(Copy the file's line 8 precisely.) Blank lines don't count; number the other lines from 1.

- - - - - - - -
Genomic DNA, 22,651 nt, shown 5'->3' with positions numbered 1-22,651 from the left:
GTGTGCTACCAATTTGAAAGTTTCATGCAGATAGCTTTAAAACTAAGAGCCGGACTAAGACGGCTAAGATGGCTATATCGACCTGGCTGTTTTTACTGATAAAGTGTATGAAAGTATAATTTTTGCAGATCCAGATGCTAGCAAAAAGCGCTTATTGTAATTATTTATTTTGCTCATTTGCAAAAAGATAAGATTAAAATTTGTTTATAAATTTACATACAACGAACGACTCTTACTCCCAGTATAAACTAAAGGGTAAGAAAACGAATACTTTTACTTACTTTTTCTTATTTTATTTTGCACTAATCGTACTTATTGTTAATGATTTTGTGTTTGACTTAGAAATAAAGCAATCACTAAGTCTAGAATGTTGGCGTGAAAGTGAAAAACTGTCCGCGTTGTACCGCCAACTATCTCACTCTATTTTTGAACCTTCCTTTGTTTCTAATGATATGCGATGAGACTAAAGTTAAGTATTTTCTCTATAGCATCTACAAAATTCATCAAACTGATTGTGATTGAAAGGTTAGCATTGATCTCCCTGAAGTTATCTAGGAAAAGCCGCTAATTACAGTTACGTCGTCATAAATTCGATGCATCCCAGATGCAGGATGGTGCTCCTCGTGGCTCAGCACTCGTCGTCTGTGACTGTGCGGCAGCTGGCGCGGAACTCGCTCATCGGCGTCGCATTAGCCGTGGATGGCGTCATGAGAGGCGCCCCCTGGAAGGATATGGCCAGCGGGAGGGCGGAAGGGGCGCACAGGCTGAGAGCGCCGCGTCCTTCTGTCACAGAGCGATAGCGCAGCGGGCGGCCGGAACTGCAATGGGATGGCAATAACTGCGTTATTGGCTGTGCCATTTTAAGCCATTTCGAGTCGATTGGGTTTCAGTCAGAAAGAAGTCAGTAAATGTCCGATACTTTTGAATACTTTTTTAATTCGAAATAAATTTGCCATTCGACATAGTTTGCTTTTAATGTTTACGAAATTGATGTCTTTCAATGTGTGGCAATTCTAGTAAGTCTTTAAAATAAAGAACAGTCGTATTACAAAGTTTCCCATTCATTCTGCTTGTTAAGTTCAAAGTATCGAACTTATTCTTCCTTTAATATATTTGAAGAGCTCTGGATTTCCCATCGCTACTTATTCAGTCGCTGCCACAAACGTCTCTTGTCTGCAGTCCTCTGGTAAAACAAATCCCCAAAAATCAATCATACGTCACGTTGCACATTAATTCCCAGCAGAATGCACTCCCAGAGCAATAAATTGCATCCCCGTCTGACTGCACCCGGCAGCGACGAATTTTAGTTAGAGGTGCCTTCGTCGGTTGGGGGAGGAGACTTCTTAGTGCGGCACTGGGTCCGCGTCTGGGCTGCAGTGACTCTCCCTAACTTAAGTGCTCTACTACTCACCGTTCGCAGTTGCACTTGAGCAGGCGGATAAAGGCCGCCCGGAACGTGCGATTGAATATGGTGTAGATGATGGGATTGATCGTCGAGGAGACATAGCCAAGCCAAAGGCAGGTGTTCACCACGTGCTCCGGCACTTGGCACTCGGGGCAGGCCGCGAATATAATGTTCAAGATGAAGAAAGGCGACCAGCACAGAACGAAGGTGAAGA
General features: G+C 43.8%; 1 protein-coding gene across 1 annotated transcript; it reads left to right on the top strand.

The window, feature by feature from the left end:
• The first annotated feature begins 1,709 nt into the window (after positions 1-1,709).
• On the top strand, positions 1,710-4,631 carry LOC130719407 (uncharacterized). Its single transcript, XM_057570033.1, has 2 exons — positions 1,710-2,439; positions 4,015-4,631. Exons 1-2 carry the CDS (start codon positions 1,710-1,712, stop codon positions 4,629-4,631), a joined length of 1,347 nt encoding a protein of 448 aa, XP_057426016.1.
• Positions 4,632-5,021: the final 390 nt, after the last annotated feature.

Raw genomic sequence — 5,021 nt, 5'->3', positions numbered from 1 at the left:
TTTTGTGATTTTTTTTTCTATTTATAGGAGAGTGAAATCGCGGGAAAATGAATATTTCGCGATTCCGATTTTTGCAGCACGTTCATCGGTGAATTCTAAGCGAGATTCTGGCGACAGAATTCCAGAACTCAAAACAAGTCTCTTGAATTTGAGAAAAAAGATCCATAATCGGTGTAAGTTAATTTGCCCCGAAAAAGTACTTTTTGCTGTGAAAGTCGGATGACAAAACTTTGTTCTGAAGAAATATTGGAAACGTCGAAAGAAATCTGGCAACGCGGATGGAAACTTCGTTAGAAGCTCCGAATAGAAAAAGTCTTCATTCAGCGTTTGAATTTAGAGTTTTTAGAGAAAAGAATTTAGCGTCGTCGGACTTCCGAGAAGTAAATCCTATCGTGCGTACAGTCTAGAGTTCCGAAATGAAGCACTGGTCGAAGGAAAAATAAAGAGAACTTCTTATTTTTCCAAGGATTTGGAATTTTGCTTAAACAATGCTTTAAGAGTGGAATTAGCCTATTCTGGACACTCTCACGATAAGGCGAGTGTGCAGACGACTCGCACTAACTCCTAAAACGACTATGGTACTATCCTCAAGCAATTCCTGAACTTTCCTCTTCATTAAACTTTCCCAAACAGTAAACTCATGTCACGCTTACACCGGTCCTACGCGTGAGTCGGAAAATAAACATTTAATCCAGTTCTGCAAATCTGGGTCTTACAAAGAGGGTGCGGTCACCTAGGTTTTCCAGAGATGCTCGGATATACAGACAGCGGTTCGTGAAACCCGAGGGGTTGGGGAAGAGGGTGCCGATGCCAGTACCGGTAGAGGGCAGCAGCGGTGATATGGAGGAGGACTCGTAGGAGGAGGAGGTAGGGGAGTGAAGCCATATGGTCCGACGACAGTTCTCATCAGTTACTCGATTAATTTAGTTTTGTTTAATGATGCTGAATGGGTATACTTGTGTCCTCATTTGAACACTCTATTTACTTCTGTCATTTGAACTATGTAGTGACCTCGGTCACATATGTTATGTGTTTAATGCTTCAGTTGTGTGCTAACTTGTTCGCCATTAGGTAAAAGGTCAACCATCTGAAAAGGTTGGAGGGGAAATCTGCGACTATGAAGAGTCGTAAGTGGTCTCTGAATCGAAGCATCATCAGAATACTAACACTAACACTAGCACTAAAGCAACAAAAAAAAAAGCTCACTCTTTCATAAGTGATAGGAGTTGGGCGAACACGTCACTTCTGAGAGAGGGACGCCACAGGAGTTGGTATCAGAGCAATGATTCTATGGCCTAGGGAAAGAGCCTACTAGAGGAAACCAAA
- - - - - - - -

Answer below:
Raw genomic sequence — 5,021 nt, 5'->3', positions numbered from 1 at the left: